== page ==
Hong Kong "elections" swept by pro-Beijing candidates

(34 miles)

You can file this article under the category of headlines that surprised absolutely nobody anywhere. Hong Kong held its latest set of “elections” this weekend and the results were sad but completely predictable. Virtually every one of the meager number of elected seats remaining on the Legislative Council (LegCo) were captured by members of the hilariously named Democratic Alliance for the Betterment and Progress of Hong Kong party. The name of the party is offensive since it is not only uniformly opposed to anything resembling a democratic process, but the members of the party must be approved by Beijing and the Chinese Communist Party before they can register or run as a candidate. And yet they somehow won all of the races by a wide margin. Anyone who has been following the news out of Hong Kong for the past couple of years won’t be the least bit surprised by this result. (Associated Press)

Pro-Beijing candidates dominated Hong Kong’s legislative elections, beating out moderates and independents in the city’s first public poll after Beijing passed a resolution to amend the city’s election laws.

Candidates loyal to Beijing won a majority of the seats in Sunday’s election after the laws were changed to ensure that only pro-Beijing “patriots” could run the city.

Hong Kong leader Carrie Lam said during a news conference Monday she was “satisfied” with the election despite a 30.2% voter turnout — the lowest since the British handed Hong Kong over to China in 1997.

As noted in the excerpt above, Leader Carrie Lam pronounced the elections to be satisfactory, despite the fact that less than one-third of the theoretically eligible voters turned out to vote. This was also unsurprising because Lam is little more than a mouthpiece for Xi Jinping, a fact that has kept her in power for several years. In fact, her next move is scheduled to be a trip to Beijing to provide a “duty report” to the central Chinese government on the results of the elections. Delivering news of anything other than a total victory for mainland China would no doubt have a negative impact on her career prospects.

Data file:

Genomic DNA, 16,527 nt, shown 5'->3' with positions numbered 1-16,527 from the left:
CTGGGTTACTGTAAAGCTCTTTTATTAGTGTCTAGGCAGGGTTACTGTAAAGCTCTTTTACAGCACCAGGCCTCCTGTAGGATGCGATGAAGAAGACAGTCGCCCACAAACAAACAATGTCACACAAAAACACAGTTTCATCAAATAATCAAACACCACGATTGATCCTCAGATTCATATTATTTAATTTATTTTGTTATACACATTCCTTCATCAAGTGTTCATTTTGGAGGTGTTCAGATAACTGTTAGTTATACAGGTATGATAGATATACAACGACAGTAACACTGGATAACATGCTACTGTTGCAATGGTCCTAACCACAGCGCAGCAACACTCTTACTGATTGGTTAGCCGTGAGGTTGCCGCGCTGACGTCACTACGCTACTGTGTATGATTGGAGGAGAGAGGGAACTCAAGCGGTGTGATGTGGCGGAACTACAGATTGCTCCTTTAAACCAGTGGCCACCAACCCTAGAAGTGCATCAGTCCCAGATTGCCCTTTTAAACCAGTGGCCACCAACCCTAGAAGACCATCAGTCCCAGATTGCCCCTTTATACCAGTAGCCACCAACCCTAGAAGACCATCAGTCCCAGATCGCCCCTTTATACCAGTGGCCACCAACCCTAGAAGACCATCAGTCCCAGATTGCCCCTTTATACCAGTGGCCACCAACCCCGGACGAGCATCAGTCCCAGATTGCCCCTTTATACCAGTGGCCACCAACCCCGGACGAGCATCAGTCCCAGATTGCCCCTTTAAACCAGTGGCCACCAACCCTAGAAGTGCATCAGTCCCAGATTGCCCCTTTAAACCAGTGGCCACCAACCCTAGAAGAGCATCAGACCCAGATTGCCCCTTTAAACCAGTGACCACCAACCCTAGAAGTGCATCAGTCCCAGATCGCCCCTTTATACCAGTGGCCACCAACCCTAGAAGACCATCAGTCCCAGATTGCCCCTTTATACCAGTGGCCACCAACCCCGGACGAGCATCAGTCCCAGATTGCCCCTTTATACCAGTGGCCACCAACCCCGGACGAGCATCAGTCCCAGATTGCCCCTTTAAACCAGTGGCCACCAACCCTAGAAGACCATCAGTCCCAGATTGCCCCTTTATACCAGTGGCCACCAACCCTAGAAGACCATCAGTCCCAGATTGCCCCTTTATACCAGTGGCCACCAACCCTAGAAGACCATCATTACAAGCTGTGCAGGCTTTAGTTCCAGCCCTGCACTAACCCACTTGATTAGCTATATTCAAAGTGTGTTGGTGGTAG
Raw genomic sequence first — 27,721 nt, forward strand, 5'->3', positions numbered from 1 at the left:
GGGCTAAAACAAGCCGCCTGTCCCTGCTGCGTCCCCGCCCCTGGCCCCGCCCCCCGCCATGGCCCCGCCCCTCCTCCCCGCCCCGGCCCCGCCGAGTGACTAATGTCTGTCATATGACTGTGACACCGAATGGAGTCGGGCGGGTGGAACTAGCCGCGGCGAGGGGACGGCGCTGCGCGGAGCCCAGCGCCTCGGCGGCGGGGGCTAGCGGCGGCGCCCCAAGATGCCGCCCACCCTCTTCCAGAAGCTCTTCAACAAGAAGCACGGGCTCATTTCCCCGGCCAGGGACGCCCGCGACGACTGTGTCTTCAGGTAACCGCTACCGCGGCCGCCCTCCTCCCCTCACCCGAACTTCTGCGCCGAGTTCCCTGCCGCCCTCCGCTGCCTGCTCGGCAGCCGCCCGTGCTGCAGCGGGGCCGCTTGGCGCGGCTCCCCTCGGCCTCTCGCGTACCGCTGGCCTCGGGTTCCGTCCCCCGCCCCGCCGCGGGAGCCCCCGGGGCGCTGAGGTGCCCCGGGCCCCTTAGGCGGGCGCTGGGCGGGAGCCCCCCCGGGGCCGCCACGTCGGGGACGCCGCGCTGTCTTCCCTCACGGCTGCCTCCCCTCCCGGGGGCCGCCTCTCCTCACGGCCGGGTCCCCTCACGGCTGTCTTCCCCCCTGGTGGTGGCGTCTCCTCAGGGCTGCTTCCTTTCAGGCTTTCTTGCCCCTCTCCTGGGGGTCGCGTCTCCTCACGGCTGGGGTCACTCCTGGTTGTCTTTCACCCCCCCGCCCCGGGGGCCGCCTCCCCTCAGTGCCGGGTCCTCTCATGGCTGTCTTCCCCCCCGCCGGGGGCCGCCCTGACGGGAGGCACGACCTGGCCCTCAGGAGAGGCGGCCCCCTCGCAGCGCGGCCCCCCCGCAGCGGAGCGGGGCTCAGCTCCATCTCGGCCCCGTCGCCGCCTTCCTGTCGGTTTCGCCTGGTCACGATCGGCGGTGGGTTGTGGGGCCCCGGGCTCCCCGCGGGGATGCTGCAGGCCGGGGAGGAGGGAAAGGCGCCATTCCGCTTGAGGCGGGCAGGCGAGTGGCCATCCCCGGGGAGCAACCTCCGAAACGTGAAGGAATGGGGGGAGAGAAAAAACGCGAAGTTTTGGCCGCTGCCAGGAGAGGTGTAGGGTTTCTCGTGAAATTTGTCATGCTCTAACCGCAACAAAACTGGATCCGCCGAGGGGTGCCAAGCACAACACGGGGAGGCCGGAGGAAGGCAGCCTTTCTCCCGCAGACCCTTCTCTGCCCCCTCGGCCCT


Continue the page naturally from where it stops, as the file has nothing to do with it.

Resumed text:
All of the recent changes made to the government of Hong Kong under China’s new “national security law” made this outcome a foregone conclusion. First of all, the number of seats on the LegCo that are decided by elections was reduced to 20 out of 90. The other 70 are all appointed by officials approved by Beijing. A special council was created to evaluate everyone who attempted to file to run in an election based on whether or not they qualified as “patriots.” The short translation of that word is that the candidates must swear fealty to the CCP.

A similar process was applied to those who wished to register to vote. Anyone with a history of pro-democracy advocacy was eliminated. In other words, only people who oppose democracy were allowed to vote and the only candidates they had to choose from came from similar stock. The pro-democracy Democratic Party of Hong Kong fielded no candidates this week for the first time in 24 years. What did you think was going to happen?

Carrie Lam added insult to injury when she declared that the recent changes have gotten the city “back on track” and that Hong Kong is now representative of the slogan, ‘one country, two systems.’ The “one country” is, of course, a repetition of China’s mantra regarding any breakaway provinces. The “two systems” line is probably technically accurate because it is a separate system of voting. But that system is now completely under the thumb of the CCP.

The former democratic republic of Hong Kong is completely gone at this point and pro-democracy advocates are already being locked up for lengthy terms in prison. There is no viable path to turning the clock back. Anyone who values freedom that is still stuck in Hong Kong should leave immediately. The British are still offering free visas and citizenship for anyone who wants to flee to the United Kingdom. People should be taking them up on that offer while it’s still possible to escape.